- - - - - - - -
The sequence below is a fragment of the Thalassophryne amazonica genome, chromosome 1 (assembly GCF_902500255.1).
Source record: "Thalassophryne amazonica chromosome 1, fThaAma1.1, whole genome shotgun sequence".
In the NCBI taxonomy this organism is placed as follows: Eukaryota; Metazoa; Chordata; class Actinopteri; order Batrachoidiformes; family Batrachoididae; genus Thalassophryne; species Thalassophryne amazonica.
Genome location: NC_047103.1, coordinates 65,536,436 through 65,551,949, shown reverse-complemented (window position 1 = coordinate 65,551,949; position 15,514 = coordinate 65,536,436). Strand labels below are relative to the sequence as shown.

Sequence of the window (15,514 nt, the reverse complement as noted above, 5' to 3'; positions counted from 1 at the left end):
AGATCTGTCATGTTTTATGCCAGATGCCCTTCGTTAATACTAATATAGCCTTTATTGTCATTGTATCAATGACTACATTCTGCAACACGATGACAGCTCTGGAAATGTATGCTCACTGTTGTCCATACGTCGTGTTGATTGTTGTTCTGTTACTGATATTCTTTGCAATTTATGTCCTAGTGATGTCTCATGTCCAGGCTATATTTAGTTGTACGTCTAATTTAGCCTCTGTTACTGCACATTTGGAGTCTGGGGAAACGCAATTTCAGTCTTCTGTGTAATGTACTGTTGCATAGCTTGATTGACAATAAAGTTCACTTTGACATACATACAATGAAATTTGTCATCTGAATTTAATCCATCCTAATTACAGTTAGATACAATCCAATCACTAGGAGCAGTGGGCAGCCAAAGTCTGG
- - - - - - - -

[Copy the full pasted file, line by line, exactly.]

The sequence below is a fragment of the Thalassophryne amazonica genome, chromosome 1 (assembly GCF_902500255.1).
Source record: "Thalassophryne amazonica chromosome 1, fThaAma1.1, whole genome shotgun sequence".
In the NCBI taxonomy this organism is placed as follows: Eukaryota; Metazoa; Chordata; class Actinopteri; order Batrachoidiformes; family Batrachoididae; genus Thalassophryne; species Thalassophryne amazonica.
Genome location: NC_047103.1, coordinates 65,536,436 through 65,551,949, shown reverse-complemented (window position 1 = coordinate 65,551,949; position 15,514 = coordinate 65,536,436). Strand labels below are relative to the sequence as shown.

Sequence of the window (15,514 nt, the reverse complement as noted above, 5' to 3'; positions counted from 1 at the left end):
AGATCTGTCATGTTTTATGCCAGATGCCCTTCGTTAATACTAATATAGCCTTTATTGTCATTGTATCAATGACTACATTCTGCAACACGATGACAGCTCTGGAAATGTATGCTCACTGTTGTCCATACGTCGTGTTGATTGTTGTTCTGTTACTGATATTCTTTGCAATTTATGTCCTAGTGATGTCTCATGTCCAGGCTATATTTAGTTGTACGTCTAATTTAGCCTCTGTTACTGCACATTTGGAGTCTGGGGAAACGCAATTTCAGTCTTCTGTGTAATGTACTGTTGCATAGCTTGATTGACAATAAAGTTCACTTTGACATACATACAATGAAATTTGTCATCTGAATTTAATCCATCCTAATTACAGTTAGATACAATCCAATCACTAGGAGCAGTGGGCAGCCAAAGTCTGG